Environmental Services Facts

A national leader in environmental protection

Clean water and a clean environment are essential to a healthy life, and the Metropolitan Council is committed to both. Our Environmental Services division (MCES) is nationally renowned for its superior work treating wastewater, monitoring air and water quality, and planning to ensure a long-range water supply to meet future demand. 

MCES consistently achieves near-perfect compliance with federal and state clean water discharge standards. At the same time, our rates are well below the national average for large agencies that treat more than 100 million gallons per day. 

MCES is a leader in sustainability. Between 2006 and 2015, the division reduced its purchases of fossil fuel energy by 23.6%.

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Council protects water quality, public health

MCES is responsible for collecting and treating wastewater from 2.6 million residents in the seven-county Twin Cities area. MCES also conducts research related to surface water quality and water supply, and provides technical assistance to local governments. 

Among its primary responsibilities, MCES: 

  • Maintains more than 600 miles of regional interceptor sewers that collect flow from more than 5,000 miles of sewers owned by 109 communities. 

  • Processes an average of 250 million gallons of wastewater daily at 8 regional treatment plants. 

  • Works with about 850 industrial clients to substantially reduce the amount of pollution entering the wastewater collection system. 

  • Provides surface water quality monitoring and analysis for the region. 

  • Conducts research and develops policies and plans related to the region’s water supply. 

  • Partners with numerous public, private and nonprofit groups committed to a clean environment. 

Council supports regional growth 

MCES services protect public health and the environment while supporting regional growth. Guided by the Council’s long-range plan, Thrive MSP 2040, MCES ensures that:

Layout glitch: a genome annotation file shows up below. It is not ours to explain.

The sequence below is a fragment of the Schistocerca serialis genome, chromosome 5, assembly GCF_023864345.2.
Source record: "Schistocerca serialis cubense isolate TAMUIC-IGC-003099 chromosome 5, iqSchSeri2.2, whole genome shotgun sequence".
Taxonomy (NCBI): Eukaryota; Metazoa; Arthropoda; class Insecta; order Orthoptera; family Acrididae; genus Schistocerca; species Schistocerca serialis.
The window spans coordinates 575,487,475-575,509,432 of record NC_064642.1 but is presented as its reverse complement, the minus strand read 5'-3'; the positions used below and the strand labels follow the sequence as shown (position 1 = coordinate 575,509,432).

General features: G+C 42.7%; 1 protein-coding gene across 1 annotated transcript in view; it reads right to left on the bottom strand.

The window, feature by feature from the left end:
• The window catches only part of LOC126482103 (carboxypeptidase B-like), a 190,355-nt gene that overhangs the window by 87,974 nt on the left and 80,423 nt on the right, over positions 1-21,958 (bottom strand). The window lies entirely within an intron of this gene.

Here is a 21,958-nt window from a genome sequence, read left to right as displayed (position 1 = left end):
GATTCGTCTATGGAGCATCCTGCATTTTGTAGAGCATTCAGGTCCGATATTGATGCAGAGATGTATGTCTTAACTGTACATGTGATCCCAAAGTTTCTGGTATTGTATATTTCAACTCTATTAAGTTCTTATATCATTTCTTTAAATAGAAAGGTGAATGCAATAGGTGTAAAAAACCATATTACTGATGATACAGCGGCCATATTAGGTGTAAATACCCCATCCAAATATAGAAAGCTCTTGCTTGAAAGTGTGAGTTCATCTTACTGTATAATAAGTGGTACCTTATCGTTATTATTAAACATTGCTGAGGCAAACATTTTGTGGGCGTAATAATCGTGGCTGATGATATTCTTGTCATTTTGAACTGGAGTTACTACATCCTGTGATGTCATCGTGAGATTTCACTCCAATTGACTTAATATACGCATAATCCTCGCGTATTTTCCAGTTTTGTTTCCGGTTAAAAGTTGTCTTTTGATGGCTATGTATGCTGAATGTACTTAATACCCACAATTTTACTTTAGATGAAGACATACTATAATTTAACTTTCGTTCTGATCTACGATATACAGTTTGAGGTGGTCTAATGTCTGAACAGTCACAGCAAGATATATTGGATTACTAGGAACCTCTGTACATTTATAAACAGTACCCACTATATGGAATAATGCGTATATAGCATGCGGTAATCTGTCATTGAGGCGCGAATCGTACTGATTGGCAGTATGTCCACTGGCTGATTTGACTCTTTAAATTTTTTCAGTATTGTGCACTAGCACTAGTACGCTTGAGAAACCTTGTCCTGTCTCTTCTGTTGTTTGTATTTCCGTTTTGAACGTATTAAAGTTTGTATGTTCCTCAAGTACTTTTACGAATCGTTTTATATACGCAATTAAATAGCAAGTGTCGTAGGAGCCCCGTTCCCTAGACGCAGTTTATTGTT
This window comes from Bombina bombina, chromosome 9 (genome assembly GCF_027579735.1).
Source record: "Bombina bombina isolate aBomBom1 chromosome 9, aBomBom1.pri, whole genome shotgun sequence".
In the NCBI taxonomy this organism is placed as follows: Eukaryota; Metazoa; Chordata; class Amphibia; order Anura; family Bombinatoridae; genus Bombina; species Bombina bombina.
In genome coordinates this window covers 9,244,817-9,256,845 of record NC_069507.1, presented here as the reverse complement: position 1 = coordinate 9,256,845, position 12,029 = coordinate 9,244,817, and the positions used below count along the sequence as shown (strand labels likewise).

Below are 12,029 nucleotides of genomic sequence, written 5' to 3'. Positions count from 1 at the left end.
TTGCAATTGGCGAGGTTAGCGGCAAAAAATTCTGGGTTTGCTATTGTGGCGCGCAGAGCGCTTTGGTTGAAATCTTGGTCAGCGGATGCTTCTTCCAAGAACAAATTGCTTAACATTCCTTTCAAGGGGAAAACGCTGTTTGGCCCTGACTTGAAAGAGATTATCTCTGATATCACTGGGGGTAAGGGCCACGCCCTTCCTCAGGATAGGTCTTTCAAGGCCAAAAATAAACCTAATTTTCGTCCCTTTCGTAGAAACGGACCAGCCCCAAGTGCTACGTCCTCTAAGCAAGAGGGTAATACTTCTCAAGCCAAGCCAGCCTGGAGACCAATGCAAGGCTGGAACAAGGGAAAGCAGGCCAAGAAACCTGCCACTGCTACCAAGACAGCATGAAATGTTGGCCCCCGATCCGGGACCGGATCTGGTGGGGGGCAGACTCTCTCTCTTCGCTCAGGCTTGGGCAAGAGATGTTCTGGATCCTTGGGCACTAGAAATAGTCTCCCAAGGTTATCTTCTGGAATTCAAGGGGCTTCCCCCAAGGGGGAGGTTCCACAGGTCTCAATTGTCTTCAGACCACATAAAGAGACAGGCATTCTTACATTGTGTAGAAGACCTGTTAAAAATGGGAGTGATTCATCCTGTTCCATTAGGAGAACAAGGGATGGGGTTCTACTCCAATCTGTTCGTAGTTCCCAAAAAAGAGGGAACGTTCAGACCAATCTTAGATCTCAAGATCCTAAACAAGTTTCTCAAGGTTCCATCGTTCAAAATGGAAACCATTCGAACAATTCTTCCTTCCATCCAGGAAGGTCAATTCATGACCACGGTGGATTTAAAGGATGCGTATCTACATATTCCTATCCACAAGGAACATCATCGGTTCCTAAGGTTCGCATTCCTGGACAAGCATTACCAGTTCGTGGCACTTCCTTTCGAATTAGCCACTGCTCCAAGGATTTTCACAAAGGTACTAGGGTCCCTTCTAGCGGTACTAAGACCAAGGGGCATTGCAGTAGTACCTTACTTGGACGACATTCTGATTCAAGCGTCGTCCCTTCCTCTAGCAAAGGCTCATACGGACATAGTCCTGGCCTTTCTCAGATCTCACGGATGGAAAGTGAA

• Sufficient sewer capacity exists to serve planned development. 

  • Sufficient capital investments are made to preserve water quality in the region. 

  • Wastewater collection and treatment is competitive for cost and quality. 

  • Local plans provide for adequate water supply and prevention of pollution from nonpoint sources, such as urban and agricultural stormwater runoff. 

MCES maintains outstanding environmental record 

The Council's wastewater treatment plants continue to perform at a high level, achieving near-perfect compliance with federal and state clean water discharge permits. Two plantsHastings and St. Croix Valleyare among the top 10 plants in the country for consecutive years of full compliance with their permits (25 and 24 years, respectively). 

Service is responsive 

MCES works with and for citizens in a number of ways, including partnering on environmental improvement efforts and addressing process-related and industrial odor-control issues. Staff also reach out to the public with educational programs, public meetings, forums, surveys, and newsletters. 

Council coordinates water supply planning 

In 2005, the Minnephoto of two workers in white lab coatssota Legislature directed the Council to carry out planning activities addressing the water supply needs of the seven-county metro area. The law requires the Council to maintain a base of technical information upon which to make sound decisions about water supply issues, and to develop a regional master plan for water supply. 

After years of study and regional input, and with assistance from state and local officials on the Metropolitan Water Supply Advisory Committee, the Council developed its first Master Water Supply Plan in 2010. The plan emphasizes conservation, inter-jurisdictional cooperation and long-term sustainability. The Council adopted an updated Master Water Supply Plan in September 2015. 

Council monitors regional water quality

MCES implements a variety of strategies to meet its mission of “providing wastewater services and integrated planning to ensure sustainable water quality and water supply for the region.” MCES monitors and analyzes the water quality of the region’s lakes and rivers; partners with public, private and nonprofit groups to improve water quality; and assists with watershed planning and management.
 
The division’s work is guided by the 2040 Water Resources Policy Plan, a chapter of the Metropolitan Development Guide (of which Thrive MSP 2040 is the foundation). The updated policy plan embraces an integrated approach to water supply, water quality, and wastewater treatment; it also emphasizes collaboration with local government, state, and other partners.

Long-range plans include significant energy savings 

MCES implements an ongoing capital improvement program to maintain and improve the region’s wastewater infrastructure, support regional growth, and meet regulatory requirements. The 2017 capital expense budget is $183 million. The budget supports projects at the eight treatment plants as well as numerous interceptor, lift station, and meter station construction and rehabilitation projects.


MCES is working hard to reduce energy consumption at its facilities. Working with Xcel Energy, MCES completed more than three dozen energy-savings projects between 2006 and 2015, with estimated current savings of more than $4 million per year. Between 2006 and 2015, MCES reduced its purchase of fossil-fuel energy by 23.6%, and plans to reduce it an additional 10% by 2020.